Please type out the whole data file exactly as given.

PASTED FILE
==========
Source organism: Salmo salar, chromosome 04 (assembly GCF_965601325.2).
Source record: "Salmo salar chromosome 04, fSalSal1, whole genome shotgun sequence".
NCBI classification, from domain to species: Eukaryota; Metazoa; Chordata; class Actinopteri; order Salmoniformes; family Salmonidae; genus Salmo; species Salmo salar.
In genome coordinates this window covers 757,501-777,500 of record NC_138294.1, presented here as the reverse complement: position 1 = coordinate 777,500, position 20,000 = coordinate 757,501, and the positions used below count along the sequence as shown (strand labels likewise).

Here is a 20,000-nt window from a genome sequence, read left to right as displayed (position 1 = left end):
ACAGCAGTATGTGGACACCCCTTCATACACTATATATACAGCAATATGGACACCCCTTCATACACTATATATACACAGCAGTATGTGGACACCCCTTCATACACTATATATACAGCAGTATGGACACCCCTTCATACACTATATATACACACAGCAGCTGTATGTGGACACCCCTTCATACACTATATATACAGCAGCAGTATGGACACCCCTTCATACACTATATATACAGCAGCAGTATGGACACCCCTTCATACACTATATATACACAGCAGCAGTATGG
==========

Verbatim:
Source organism: Salmo salar, chromosome 04 (assembly GCF_965601325.2).
Source record: "Salmo salar chromosome 04, fSalSal1, whole genome shotgun sequence".
NCBI classification, from domain to species: Eukaryota; Metazoa; Chordata; class Actinopteri; order Salmoniformes; family Salmonidae; genus Salmo; species Salmo salar.
In genome coordinates this window covers 757,501-777,500 of record NC_138294.1, presented here as the reverse complement: position 1 = coordinate 777,500, position 20,000 = coordinate 757,501, and the positions used below count along the sequence as shown (strand labels likewise).

Here is a 20,000-nt window from a genome sequence, read left to right as displayed (position 1 = left end):
ACAGCAGTATGTGGACACCCCTTCATACACTATATATACAGCAATATGGACACCCCTTCATACACTATATATACACAGCAGTATGTGGACACCCCTTCATACACTATATATACAGCAGTATGGACACCCCTTCATACACTATATATACACACAGCAGCTGTATGTGGACACCCCTTCATACACTATATATACAGCAGCAGTATGGACACCCCTTCATACACTATATATACAGCAGCAGTATGGACACCCCTTCATACACTATATATACACAGCAGCAGTATGG